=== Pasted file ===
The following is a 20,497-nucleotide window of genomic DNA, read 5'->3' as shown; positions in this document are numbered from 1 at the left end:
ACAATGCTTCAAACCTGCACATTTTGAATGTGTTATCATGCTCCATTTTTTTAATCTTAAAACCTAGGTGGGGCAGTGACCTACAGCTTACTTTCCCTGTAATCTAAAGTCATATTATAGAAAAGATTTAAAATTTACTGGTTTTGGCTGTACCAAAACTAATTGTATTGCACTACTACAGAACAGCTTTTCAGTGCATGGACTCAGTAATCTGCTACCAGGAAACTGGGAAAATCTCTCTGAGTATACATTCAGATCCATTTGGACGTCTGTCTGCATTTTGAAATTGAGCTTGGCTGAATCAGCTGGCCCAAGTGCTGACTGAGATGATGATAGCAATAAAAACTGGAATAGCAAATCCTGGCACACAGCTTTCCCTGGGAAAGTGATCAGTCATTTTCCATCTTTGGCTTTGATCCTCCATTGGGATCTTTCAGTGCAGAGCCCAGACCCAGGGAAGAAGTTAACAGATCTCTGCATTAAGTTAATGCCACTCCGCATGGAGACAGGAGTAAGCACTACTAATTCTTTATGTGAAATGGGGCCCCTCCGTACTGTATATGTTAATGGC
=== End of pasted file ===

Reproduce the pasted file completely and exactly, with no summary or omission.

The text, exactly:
The following is a 20,497-nucleotide window of genomic DNA, read 5'->3' as shown; positions in this document are numbered from 1 at the left end:
ACAATGCTTCAAACCTGCACATTTTGAATGTGTTATCATGCTCCATTTTTTTAATCTTAAAACCTAGGTGGGGCAGTGACCTACAGCTTACTTTCCCTGTAATCTAAAGTCATATTATAGAAAAGATTTAAAATTTACTGGTTTTGGCTGTACCAAAACTAATTGTATTGCACTACTACAGAACAGCTTTTCAGTGCATGGACTCAGTAATCTGCTACCAGGAAACTGGGAAAATCTCTCTGAGTATACATTCAGATCCATTTGGACGTCTGTCTGCATTTTGAAATTGAGCTTGGCTGAATCAGCTGGCCCAAGTGCTGACTGAGATGATGATAGCAATAAAAACTGGAATAGCAAATCCTGGCACACAGCTTTCCCTGGGAAAGTGATCAGTCATTTTCCATCTTTGGCTTTGATCCTCCATTGGGATCTTTCAGTGCAGAGCCCAGACCCAGGGAAGAAGTTAACAGATCTCTGCATTAAGTTAATGCCACTCCGCATGGAGACAGGAGTAAGCACTACTAATTCTTTATGTGAAATGGGGCCCCTCCGTACTGTATATGTTAATGGC